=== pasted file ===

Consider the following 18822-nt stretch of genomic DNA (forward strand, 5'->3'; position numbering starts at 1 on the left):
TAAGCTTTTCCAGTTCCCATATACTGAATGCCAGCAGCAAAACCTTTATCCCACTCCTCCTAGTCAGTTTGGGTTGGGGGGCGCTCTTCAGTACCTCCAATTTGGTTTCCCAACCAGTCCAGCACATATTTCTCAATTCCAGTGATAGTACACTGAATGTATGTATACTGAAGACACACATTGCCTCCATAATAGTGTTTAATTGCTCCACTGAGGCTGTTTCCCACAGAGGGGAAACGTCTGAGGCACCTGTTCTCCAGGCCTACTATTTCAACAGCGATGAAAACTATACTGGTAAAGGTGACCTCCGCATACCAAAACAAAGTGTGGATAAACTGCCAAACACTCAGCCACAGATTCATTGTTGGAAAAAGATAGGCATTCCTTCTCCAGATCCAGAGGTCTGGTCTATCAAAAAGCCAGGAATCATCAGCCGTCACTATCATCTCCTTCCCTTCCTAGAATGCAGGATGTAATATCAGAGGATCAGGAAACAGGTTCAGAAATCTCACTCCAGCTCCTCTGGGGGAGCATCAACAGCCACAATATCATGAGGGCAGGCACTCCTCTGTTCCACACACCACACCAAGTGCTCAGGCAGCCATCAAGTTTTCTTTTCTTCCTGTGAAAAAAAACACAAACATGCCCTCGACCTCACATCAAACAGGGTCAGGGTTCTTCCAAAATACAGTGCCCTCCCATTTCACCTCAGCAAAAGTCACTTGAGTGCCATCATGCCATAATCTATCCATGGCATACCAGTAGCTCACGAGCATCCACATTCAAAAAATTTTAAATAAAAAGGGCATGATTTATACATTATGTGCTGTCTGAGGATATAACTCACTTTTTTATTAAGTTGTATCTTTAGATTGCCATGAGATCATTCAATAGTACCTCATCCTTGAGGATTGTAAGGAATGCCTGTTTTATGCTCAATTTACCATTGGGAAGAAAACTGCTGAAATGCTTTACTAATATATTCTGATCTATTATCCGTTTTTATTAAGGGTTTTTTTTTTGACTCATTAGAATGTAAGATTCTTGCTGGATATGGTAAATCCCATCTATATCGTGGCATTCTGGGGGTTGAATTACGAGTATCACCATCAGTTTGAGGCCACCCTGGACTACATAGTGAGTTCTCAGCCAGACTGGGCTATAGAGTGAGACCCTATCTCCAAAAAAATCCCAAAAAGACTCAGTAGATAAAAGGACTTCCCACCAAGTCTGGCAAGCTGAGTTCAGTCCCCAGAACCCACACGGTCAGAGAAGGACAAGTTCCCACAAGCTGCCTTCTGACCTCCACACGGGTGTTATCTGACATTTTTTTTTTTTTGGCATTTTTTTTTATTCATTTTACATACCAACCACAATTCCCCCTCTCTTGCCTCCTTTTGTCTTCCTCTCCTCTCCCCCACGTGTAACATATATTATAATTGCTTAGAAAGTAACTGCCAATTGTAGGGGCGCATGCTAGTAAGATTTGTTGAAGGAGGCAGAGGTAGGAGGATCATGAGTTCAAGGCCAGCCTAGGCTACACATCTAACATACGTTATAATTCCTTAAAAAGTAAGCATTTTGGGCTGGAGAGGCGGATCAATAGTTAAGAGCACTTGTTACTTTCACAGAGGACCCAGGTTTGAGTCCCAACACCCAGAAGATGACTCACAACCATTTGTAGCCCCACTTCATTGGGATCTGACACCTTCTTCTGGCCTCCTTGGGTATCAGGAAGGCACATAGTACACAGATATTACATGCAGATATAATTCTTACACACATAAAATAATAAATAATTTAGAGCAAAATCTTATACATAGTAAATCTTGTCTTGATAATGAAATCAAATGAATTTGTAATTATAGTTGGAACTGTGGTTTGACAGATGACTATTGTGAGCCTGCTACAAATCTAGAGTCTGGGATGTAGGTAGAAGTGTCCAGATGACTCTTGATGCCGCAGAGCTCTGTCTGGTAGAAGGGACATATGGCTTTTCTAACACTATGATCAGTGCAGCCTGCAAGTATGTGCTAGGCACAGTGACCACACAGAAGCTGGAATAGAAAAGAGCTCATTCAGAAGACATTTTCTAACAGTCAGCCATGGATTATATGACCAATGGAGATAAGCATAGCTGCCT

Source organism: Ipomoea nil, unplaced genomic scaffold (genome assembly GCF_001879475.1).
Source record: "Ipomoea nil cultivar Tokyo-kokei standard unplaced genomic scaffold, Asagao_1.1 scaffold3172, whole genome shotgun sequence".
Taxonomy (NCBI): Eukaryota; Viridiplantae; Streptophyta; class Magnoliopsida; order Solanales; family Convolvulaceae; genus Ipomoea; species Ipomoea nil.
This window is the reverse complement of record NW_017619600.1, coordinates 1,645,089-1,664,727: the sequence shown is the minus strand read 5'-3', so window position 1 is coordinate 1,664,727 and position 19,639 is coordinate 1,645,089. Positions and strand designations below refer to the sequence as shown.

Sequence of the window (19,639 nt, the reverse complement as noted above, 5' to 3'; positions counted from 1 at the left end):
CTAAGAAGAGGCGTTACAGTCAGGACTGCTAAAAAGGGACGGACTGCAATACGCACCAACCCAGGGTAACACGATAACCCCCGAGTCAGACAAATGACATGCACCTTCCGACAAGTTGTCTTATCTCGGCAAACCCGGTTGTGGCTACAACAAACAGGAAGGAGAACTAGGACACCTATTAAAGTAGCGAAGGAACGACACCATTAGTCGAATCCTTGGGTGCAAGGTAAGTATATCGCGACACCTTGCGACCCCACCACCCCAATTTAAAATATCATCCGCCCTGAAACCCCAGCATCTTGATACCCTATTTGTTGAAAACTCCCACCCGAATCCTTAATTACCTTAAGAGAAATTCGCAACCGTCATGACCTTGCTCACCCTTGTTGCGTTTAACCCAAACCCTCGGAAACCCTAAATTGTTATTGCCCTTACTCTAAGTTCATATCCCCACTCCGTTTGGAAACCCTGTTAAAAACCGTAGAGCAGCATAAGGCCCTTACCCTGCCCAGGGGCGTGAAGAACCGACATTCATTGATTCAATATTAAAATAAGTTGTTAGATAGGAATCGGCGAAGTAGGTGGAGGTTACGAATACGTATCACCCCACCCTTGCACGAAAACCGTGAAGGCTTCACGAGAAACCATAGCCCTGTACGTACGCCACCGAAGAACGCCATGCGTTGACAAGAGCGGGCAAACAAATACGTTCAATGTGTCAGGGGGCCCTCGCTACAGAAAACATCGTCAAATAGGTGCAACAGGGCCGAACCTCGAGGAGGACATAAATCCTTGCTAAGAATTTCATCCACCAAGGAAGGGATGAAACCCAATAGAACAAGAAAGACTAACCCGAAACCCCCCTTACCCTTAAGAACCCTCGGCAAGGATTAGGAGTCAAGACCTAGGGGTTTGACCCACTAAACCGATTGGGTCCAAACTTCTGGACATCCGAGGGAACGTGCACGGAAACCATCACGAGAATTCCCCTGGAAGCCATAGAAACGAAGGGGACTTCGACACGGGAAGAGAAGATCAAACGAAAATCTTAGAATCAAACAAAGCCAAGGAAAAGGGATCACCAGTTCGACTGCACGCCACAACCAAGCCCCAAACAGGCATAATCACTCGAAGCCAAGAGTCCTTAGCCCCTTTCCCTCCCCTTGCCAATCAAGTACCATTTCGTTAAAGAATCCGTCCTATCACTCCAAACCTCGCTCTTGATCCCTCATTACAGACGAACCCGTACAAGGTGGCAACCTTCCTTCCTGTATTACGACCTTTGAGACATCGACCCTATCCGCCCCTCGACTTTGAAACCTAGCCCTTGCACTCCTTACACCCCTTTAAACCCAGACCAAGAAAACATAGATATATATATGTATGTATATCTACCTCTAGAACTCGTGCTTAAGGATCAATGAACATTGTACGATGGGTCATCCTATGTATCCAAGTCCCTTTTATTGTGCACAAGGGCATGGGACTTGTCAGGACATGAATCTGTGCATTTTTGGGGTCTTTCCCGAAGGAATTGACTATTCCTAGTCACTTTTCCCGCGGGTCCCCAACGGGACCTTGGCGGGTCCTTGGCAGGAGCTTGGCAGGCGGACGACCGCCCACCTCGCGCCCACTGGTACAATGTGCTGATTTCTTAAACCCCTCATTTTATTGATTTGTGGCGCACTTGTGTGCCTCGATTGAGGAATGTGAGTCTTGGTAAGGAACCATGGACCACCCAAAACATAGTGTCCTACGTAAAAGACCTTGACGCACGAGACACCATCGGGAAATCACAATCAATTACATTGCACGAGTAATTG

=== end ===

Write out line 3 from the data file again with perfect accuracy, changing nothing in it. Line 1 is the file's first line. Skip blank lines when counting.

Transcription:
Source organism: Ipomoea nil, unplaced genomic scaffold (genome assembly GCF_001879475.1).